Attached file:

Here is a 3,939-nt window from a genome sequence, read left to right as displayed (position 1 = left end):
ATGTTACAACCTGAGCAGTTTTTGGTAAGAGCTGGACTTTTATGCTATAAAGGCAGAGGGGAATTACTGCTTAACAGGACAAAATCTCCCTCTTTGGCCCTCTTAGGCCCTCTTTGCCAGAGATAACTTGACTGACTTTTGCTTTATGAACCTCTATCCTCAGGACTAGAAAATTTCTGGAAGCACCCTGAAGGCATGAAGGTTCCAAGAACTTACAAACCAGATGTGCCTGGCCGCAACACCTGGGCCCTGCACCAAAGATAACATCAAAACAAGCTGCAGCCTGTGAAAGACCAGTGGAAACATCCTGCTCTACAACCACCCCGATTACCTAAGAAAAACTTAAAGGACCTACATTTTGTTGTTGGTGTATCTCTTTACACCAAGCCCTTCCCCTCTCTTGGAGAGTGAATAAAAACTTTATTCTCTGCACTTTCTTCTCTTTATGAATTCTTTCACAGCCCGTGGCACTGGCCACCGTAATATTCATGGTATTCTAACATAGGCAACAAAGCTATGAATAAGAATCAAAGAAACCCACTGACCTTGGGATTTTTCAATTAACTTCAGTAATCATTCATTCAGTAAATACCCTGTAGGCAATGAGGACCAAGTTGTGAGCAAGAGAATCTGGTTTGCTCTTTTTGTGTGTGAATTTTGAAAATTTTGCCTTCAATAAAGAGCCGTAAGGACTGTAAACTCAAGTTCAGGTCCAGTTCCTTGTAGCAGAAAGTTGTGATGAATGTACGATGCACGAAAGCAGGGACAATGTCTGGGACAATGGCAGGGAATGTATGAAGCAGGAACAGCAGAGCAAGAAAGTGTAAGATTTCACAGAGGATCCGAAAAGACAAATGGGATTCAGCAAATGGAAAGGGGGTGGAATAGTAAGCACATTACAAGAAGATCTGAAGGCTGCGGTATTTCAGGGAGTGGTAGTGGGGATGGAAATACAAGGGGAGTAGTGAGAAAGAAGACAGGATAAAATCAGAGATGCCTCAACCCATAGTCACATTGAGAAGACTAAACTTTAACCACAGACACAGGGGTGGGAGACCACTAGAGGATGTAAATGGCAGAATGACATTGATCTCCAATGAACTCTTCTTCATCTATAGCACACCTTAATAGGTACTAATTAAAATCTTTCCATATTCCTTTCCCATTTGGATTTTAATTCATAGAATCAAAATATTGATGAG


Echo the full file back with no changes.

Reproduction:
Here is a 3,939-nt window from a genome sequence, read left to right as displayed (position 1 = left end):
ATGTTACAACCTGAGCAGTTTTTGGTAAGAGCTGGACTTTTATGCTATAAAGGCAGAGGGGAATTACTGCTTAACAGGACAAAATCTCCCTCTTTGGCCCTCTTAGGCCCTCTTTGCCAGAGATAACTTGACTGACTTTTGCTTTATGAACCTCTATCCTCAGGACTAGAAAATTTCTGGAAGCACCCTGAAGGCATGAAGGTTCCAAGAACTTACAAACCAGATGTGCCTGGCCGCAACACCTGGGCCCTGCACCAAAGATAACATCAAAACAAGCTGCAGCCTGTGAAAGACCAGTGGAAACATCCTGCTCTACAACCACCCCGATTACCTAAGAAAAACTTAAAGGACCTACATTTTGTTGTTGGTGTATCTCTTTACACCAAGCCCTTCCCCTCTCTTGGAGAGTGAATAAAAACTTTATTCTCTGCACTTTCTTCTCTTTATGAATTCTTTCACAGCCCGTGGCACTGGCCACCGTAATATTCATGGTATTCTAACATAGGCAACAAAGCTATGAATAAGAATCAAAGAAACCCACTGACCTTGGGATTTTTCAATTAACTTCAGTAATCATTCATTCAGTAAATACCCTGTAGGCAATGAGGACCAAGTTGTGAGCAAGAGAATCTGGTTTGCTCTTTTTGTGTGTGAATTTTGAAAATTTTGCCTTCAATAAAGAGCCGTAAGGACTGTAAACTCAAGTTCAGGTCCAGTTCCTTGTAGCAGAAAGTTGTGATGAATGTACGATGCACGAAAGCAGGGACAATGTCTGGGACAATGGCAGGGAATGTATGAAGCAGGAACAGCAGAGCAAGAAAGTGTAAGATTTCACAGAGGATCCGAAAAGACAAATGGGATTCAGCAAATGGAAAGGGGGTGGAATAGTAAGCACATTACAAGAAGATCTGAAGGCTGCGGTATTTCAGGGAGTGGTAGTGGGGATGGAAATACAAGGGGAGTAGTGAGAAAGAAGACAGGATAAAATCAGAGATGCCTCAACCCATAGTCACATTGAGAAGACTAAACTTTAACCACAGACACAGGGGTGGGAGACCACTAGAGGATGTAAATGGCAGAATGACATTGATCTCCAATGAACTCTTCTTCATCTATAGCACACCTTAATAGGTACTAATTAAAATCTTTCCATATTCCTTTCCCATTTGGATTTTAATTCATAGAATCAAAATATTGATGAG